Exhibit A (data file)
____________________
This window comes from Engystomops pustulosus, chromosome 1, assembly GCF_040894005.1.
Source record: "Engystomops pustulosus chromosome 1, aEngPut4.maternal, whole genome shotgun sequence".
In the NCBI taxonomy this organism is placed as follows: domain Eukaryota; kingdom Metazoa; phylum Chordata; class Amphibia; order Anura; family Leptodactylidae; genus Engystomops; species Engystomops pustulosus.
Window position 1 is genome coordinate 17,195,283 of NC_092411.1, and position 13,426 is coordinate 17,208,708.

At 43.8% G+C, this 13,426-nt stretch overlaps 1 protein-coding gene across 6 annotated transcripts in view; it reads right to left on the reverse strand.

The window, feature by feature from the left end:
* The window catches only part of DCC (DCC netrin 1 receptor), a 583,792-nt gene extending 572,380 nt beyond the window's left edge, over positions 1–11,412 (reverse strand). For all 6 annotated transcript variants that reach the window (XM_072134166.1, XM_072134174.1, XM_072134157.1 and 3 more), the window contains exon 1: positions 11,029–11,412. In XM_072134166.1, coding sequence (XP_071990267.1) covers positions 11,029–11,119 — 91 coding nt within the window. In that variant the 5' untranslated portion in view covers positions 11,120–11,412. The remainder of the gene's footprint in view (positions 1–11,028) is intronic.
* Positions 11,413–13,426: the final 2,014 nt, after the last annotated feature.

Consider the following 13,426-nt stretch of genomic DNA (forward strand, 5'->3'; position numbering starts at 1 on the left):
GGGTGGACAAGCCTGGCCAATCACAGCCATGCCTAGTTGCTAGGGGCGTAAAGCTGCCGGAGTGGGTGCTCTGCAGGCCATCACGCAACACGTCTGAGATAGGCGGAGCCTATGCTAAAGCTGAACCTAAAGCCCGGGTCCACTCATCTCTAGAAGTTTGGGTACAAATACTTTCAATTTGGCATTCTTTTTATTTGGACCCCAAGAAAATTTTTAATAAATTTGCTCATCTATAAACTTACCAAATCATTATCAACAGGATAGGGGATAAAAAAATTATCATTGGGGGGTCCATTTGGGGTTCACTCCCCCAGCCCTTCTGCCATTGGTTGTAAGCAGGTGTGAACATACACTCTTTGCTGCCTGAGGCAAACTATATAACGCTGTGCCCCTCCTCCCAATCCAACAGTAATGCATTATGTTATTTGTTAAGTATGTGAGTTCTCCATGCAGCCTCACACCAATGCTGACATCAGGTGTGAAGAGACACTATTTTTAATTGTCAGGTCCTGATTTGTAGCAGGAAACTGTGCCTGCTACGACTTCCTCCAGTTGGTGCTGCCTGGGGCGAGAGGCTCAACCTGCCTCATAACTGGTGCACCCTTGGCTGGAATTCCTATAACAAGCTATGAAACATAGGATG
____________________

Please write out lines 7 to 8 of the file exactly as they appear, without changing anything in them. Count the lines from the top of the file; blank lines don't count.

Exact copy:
* The window catches only part of DCC (DCC netrin 1 receptor), a 583,792-nt gene extending 572,380 nt beyond the window's left edge, over positions 1–11,412 (reverse strand). For all 6 annotated transcript variants that reach the window (XM_072134166.1, XM_072134174.1, XM_072134157.1 and 3 more), the window contains exon 1: positions 11,029–11,412. In XM_072134166.1, coding sequence (XP_071990267.1) covers positions 11,029–11,119 — 91 coding nt within the window. In that variant the 5' untranslated portion in view covers positions 11,120–11,412. The remainder of the gene's footprint in view (positions 1–11,028) is intronic.
* Positions 11,413–13,426: the final 2,014 nt, after the last annotated feature.